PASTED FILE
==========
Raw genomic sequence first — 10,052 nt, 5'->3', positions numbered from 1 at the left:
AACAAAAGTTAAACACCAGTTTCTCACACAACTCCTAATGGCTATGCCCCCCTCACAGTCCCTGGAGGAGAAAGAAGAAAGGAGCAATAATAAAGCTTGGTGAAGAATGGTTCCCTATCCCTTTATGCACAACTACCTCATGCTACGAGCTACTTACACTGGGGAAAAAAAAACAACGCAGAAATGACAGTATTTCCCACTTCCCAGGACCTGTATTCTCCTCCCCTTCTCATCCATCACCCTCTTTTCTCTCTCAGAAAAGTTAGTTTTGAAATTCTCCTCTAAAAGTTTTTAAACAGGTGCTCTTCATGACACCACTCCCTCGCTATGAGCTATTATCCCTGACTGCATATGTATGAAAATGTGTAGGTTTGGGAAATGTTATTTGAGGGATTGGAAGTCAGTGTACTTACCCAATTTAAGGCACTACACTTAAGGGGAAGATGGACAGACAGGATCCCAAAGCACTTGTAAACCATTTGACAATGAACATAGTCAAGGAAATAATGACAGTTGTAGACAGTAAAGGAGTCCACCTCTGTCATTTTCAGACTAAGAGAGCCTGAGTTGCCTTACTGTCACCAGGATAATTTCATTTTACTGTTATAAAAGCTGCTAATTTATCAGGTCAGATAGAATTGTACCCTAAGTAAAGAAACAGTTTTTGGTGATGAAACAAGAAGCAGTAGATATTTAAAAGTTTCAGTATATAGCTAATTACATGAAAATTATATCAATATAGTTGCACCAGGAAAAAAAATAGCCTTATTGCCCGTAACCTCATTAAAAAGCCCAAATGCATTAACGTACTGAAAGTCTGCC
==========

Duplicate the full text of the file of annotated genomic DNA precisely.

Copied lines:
Raw genomic sequence first — 10,052 nt, 5'->3', positions numbered from 1 at the left:
AACAAAAGTTAAACACCAGTTTCTCACACAACTCCTAATGGCTATGCCCCCCTCACAGTCCCTGGAGGAGAAAGAAGAAAGGAGCAATAATAAAGCTTGGTGAAGAATGGTTCCCTATCCCTTTATGCACAACTACCTCATGCTACGAGCTACTTACACTGGGGAAAAAAAAACAACGCAGAAATGACAGTATTTCCCACTTCCCAGGACCTGTATTCTCCTCCCCTTCTCATCCATCACCCTCTTTTCTCTCTCAGAAAAGTTAGTTTTGAAATTCTCCTCTAAAAGTTTTTAAACAGGTGCTCTTCATGACACCACTCCCTCGCTATGAGCTATTATCCCTGACTGCATATGTATGAAAATGTGTAGGTTTGGGAAATGTTATTTGAGGGATTGGAAGTCAGTGTACTTACCCAATTTAAGGCACTACACTTAAGGGGAAGATGGACAGACAGGATCCCAAAGCACTTGTAAACCATTTGACAATGAACATAGTCAAGGAAATAATGACAGTTGTAGACAGTAAAGGAGTCCACCTCTGTCATTTTCAGACTAAGAGAGCCTGAGTTGCCTTACTGTCACCAGGATAATTTCATTTTACTGTTATAAAAGCTGCTAATTTATCAGGTCAGATAGAATTGTACCCTAAGTAAAGAAACAGTTTTTGGTGATGAAACAAGAAGCAGTAGATATTTAAAAGTTTCAGTATATAGCTAATTACATGAAAATTATATCAATATAGTTGCACCAGGAAAAAAAATAGCCTTATTGCCCGTAACCTCATTAAAAAGCCCAAATGCATTAACGTACTGAAAGTCTGCC